Rooftop Swimming Pools: The Rare Amenity Comes With a Multimillion Dollar Price Tag

For collectors of high-end real estate, there’s no greater satisfaction than adding to one’s portfolio — especially when that shiny, new home is crowned with a jewel no one else can call their own.

In Miami’s luxury housing market, that gem is a rooftop swimming pool, and for two South Florida homeowners, it’s more than just an enviable amenity — it’s a chance to make a pretty penny (well, several million dollars). The reason? If you want a rooftop pool of your own, chances are, you won’t be able to build one, thanks to strict zoning rules that limit rooftop construction.

“We’re not allowed to do that anymore,” says Paul Fischman, principal of Choeff Levy Fischman Architecture + Design (CLF), a Miami-based firm that caters to big-name clients, including New York Yankee Alex Rodriguez.

A few years ago, CLF was commissioned to re-design a waterfront home in the Venetian Islands. The owner, Jerry Goldfarb, had purchased the property from a developer, who stripped the house of its modern character, replacing the elements with classical details that “dramatically clashed with the home’s design and intent,” Fischman said.

Designed by Choeff Levy Fischman Architecture + Design, Villa Venetian has a Tropical-Modern style.
Villa Venetian

What the Goldfarbs’ new home did have, however, was an infinity-edge pool on its roof, complete with staggering views of the Intracoastal Waterway and downtown Miami. Since there was already a pool there, Mr. Fischman only needed to secure the necessary approvals to improve upon it — this alone, was challenging.

The pool had also damaged the home’s interiors. The Goldfarbs “had leaks all through their house,” Mr. Fischman said. “You can imagine the weight of all that water.”

A pool with a view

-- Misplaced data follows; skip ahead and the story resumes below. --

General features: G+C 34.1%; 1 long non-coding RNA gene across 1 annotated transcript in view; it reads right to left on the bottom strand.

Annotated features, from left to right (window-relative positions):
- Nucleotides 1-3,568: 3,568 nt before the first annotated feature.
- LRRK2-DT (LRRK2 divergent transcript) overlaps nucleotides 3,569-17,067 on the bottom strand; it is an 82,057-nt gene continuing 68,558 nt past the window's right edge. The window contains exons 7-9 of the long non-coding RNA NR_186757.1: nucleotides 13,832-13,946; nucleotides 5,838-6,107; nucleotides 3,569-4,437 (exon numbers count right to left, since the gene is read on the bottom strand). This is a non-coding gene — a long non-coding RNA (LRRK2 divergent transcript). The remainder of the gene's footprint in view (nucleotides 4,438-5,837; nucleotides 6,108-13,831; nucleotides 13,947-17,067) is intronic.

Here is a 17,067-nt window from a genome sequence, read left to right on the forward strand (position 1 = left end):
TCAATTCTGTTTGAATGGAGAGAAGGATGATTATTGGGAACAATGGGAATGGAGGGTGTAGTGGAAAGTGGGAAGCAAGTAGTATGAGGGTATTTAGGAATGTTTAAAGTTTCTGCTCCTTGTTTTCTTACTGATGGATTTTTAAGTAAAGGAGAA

With the help of Miami-based pool design firm Aquatic Consultants, CLF was able to repair the structure, reinforce it, and bolster its waterproofing. The firm also removed the pool’s infinity-edge, replacing it with structural glass that offers dramatic views over the Intracoastal.

“You can see all the way to downtown,” Mr. Fischman said. “At night, it’s just spectacular.”

Oh, and there are underwater speakers to boot.

The home has seven bedrooms and nine bathrooms.
Villa Venetian

Mr. Goldfarb recently put the 7,961-square-foot house on the market for $16.95 million. Thanks to Fischman, the Tropical Modern-style house now boasts an airy open-floor plan, seven bedrooms and nine bathrooms. The redesign, combined with the rooftop pool, has proven to be a good investment, considering the property was listed for just $6.9 million before the Goldfarbs bought it.

Backyard on the roof

Not far away on North Bay Road, the only other single-family home in Miami with a rooftop swimming pool is also for sale. The ultra-modern manse belongs to Christian de Berdouare, the real estate-loving owner of the restaurant franchise Chicken Kitchen.

The home boasts a 3,500-square-foot rooftop terrace with a four-foot-deep swimming pool, as well as jaw-dropping sunset views over Biscayne Bay. The restaurateur, who owns a collection of homes on the same street, acquired a permit to build the terrace before the city’s planning department implemented the new codes. He listed the property for $35.9 million in 2015 — before the home was even finished.

Christian de Berdouare’s Miami Beach home features a 3,500-square-foot rooftop terrace with a swimming pool.

“It’s almost like your backyard is on the roof with 360 degree views,” says real estate agent Mirce Curkoski, who is listing the property with Albert Justo of ONE Sotheby’s International Realty.

Mr. Curkoski explained that a number of details factored into the home’s asking price, including, but not limited to, its location, the size of the home, the views, the rooftop amenities and the custom-designed furnishings.

Since a rooftop pool has proven to be a rare find, Mr. Curkoski expects the home will “definitely” hold its value and continue to appreciate over time. “You can no longer have this on Miami Beach,” he says. “That alone makes it irreplaceable.”